1. How to Get Started?
2. What Is Science Diplomacy?
3. Who Are the Science Diplomacy Stakeholders?
4. How Does the EU Practice Science Diplomacy?
5. What Are the National, Regional and Thematic Approaches of Science Diplomacy?
6. What Set of Skills Do I Need to Be a Good Science Diplomat?
7. Hands On! Case Studies
8. How Can You Dive Deeper into Science Diplomacy?
Satisfaction Survey

8.4 Science Diplomacy: Skills and Stakeholders

Fähnrich (2017) | Science diplomacy: Investigating the perspective of scholars on politics–science collaboration in international affairs (reading)

Whereas science diplomacy is a widely practiced area of international affairs, academic research on the subject remains rather sparse. The role of academia within the field of politics–science interaction has hardly been considered. This article therefore scrutinizes this scholarly perspective, using a case study of a science diplomacy programme in Germany to explore objectives, benefits, and constraints of science diplomacy for participating scholars. While political approaches suggest an ideal world where both sides profit from the collaboration, the findings point to another conclusion, suggesting that the interaction of scholars and officials in science diplomacy is far more complex.

Rüffin (2018) | Science and Innovation Diplomacy Agencies at the Nexus of Research, Economics, and Politics (reading)

The last decade has seen the emergence of several organisations dedicated to pursuing national science diplomacy agendas. Among others, countries like the UK, Switzerland, Germany, the Netherlands, and Denmark established science and innovation diplomacy agencies. The study at hand compares three of them, and looks for similarities and differences in terms of an organisational setup, locations, governance and funding, topics and objectives, as well as tasks. It reveals that agencies have to deal with challenges arising from the different mind-sets of diplomats and scientists.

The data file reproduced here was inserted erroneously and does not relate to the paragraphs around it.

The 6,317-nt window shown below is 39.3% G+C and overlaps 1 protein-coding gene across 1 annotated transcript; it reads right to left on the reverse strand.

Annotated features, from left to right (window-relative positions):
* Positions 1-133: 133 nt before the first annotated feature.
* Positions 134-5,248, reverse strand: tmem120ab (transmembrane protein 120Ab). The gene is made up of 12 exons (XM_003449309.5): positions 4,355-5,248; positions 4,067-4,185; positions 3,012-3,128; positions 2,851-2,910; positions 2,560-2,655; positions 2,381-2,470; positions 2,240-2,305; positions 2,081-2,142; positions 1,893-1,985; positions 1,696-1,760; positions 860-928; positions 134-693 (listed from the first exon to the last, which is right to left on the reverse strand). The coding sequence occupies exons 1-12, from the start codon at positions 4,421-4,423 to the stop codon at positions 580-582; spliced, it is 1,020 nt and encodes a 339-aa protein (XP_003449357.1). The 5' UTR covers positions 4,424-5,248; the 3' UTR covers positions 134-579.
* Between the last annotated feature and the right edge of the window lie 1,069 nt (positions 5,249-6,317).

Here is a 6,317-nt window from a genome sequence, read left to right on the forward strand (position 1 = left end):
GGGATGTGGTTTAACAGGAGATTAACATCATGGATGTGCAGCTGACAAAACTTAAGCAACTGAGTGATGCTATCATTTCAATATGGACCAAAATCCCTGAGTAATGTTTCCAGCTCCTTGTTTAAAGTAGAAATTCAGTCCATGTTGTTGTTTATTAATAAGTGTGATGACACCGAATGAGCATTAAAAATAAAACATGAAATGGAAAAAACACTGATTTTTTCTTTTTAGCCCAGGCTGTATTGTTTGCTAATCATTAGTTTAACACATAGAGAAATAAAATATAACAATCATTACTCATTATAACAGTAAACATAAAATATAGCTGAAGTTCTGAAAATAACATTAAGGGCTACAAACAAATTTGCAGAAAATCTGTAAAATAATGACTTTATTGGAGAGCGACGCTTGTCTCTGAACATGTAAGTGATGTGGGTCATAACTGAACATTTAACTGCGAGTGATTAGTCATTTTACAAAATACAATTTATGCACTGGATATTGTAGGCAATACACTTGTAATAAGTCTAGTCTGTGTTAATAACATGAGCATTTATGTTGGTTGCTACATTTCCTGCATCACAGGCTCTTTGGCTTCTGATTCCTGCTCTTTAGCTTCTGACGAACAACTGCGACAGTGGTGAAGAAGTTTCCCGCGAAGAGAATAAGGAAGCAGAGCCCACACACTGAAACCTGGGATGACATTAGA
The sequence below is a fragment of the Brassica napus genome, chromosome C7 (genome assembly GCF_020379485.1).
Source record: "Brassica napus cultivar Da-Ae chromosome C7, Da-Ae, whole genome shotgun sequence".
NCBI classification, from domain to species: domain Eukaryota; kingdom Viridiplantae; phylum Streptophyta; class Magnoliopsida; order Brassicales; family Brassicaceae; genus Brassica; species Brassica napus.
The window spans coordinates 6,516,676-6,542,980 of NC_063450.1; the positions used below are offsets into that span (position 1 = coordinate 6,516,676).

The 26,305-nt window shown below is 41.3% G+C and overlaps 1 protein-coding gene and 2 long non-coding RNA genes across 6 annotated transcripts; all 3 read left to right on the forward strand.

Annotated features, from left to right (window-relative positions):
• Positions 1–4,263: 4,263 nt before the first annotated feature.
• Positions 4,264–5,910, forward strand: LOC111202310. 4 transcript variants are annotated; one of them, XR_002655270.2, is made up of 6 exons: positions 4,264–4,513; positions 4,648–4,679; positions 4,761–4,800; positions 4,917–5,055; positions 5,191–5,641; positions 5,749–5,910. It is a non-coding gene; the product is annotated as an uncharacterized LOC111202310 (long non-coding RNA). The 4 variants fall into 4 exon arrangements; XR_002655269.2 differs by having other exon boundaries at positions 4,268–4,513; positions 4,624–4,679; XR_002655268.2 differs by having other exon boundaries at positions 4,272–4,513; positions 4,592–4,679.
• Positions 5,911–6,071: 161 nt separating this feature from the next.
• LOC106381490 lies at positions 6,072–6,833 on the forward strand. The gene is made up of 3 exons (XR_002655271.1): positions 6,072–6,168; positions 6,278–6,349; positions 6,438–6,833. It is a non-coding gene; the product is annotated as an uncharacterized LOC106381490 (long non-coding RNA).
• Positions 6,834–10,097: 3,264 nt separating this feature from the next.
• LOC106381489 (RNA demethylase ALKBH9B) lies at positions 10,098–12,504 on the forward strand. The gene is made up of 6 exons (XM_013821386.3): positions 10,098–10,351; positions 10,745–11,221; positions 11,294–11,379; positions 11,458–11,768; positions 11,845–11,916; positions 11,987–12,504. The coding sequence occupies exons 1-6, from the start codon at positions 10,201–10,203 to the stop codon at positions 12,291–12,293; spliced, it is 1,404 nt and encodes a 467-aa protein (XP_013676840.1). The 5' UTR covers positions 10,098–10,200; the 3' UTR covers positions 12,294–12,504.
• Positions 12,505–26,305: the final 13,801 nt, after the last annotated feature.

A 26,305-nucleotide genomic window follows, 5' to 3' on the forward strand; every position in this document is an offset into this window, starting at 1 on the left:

Gluckman (2016) | Science Advice to Governments: An Emerging Dimension of Science Diplomacy (reading)

As the interaction between science and public policy becomes more important to societal development and environmental stewardship at both the national and international levels, there is a growing need to examine the principles underpinning these interactions, as well as the various functions that science must serve in informing policy. The rapid growth of interest in science advice and its role in science diplomacy has not been without its challenges. The article concentrates on how scientists can advise policy makers. It introduces different categories of science advice (technical, regulatory, deliberative, informal, and emergency) and provides a detailed example: the International Network for Government Science Advice (INGSA).

Rüffin (2017) | Science and Technology Agreements in the toolbox of Science Diplomacy: Effective instruments or insignificant add-ons? (reading)

Both practitioners and scholars tend to regard Science and Technology Agreements (STAs) to be important, prominent, and highly effective tools for science diplomacy. But since we know little about the development of STAs over time, it is very difficult to get data and a valid picture of the impact that these agreements might have. The article tries to capture practitioners’ views on the role of STAs in the realms of international science policy – and science diplomacy in particular – in six countries between 1961 and 2016. It finds that, overall, STAs may carry different meanings to different stakeholders engaged in the negotiations; this is why they always serve as boundary objects.

Holford and Nichols (2018) | The challenge of building science diplomacy capabilities for early career academic investigators (reading)

Early-career scientists can learn about the opportunities at the intersection of science and diplomacy to positively influence policies and the global commons. However, “science diplomacy” as such is not yet taught with the same rigour and energy as other concentrations or degree programmes housed in traditional schools of diplomacy and foreign affairs. How can early-career scientists, technologists, and engineers gain the education and training they need to shape policies that govern not only S&T endeavours but also socioeconomic agendas around the world?